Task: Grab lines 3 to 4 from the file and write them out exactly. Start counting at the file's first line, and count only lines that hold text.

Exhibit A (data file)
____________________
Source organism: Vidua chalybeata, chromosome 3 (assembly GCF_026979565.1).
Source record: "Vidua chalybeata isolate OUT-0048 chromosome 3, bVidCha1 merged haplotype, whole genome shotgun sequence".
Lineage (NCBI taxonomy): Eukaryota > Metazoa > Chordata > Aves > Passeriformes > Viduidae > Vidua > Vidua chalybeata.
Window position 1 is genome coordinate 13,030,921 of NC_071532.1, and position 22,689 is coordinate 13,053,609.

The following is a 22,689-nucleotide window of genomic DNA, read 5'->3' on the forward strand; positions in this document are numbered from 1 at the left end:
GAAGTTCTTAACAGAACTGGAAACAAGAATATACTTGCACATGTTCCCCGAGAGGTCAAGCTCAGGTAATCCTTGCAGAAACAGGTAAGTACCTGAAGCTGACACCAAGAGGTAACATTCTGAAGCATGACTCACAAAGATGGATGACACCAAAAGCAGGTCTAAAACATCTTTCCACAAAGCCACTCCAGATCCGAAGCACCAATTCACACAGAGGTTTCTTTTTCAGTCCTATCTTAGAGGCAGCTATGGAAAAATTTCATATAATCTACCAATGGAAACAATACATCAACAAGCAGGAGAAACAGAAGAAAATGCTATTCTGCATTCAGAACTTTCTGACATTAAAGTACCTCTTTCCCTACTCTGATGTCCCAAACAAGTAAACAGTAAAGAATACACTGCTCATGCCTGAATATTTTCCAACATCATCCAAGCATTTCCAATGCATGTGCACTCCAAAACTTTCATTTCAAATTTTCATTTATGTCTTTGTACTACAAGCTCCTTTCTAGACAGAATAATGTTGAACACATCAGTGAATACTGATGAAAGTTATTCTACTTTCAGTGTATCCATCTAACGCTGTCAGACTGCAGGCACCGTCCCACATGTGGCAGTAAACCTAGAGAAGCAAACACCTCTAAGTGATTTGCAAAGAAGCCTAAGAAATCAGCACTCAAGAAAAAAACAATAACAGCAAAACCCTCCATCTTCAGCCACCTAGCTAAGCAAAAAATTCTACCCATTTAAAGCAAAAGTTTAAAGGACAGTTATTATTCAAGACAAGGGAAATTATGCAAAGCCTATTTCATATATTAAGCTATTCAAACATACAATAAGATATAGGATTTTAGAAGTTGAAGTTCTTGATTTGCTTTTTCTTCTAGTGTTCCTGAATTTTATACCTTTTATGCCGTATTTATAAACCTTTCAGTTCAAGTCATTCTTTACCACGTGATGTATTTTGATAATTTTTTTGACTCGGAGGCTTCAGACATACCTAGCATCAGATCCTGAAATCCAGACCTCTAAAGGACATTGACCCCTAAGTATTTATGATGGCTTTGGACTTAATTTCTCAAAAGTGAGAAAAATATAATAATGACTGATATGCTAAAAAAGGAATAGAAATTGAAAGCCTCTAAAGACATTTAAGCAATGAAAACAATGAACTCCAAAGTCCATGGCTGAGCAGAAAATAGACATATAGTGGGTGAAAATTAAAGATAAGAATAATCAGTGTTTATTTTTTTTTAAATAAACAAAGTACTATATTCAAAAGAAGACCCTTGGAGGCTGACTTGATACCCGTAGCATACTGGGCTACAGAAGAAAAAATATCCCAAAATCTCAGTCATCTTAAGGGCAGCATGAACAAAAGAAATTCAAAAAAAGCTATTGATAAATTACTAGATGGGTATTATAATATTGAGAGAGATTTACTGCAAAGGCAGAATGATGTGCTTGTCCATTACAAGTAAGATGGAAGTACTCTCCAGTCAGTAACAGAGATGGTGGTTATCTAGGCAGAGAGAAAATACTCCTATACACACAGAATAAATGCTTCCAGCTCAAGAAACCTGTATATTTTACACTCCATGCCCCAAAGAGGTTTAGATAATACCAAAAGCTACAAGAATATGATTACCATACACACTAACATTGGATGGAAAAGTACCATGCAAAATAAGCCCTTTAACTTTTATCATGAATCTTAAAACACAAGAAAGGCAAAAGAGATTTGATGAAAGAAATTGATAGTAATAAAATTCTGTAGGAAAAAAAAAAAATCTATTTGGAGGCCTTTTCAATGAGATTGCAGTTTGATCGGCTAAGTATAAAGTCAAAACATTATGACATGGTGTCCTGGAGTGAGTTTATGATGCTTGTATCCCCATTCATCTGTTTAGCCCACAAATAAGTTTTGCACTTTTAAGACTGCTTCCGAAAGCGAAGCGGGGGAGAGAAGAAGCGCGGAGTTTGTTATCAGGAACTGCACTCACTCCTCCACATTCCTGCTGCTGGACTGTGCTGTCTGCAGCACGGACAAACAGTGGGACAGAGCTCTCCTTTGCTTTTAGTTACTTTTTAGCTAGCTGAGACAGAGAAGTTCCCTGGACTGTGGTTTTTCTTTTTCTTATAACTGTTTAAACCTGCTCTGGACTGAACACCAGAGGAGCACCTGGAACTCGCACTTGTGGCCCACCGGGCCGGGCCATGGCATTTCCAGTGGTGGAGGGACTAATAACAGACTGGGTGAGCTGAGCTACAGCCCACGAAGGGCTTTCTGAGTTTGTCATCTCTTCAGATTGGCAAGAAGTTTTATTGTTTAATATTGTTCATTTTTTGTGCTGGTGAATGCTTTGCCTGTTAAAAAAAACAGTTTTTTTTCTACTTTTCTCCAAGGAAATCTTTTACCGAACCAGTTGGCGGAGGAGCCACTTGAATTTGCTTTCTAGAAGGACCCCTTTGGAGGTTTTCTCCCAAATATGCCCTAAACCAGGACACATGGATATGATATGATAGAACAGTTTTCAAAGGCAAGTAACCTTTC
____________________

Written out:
Lineage (NCBI taxonomy): Eukaryota > Metazoa > Chordata > Aves > Passeriformes > Viduidae > Vidua > Vidua chalybeata.
Window position 1 is genome coordinate 13,030,921 of NC_071532.1, and position 22,689 is coordinate 13,053,609.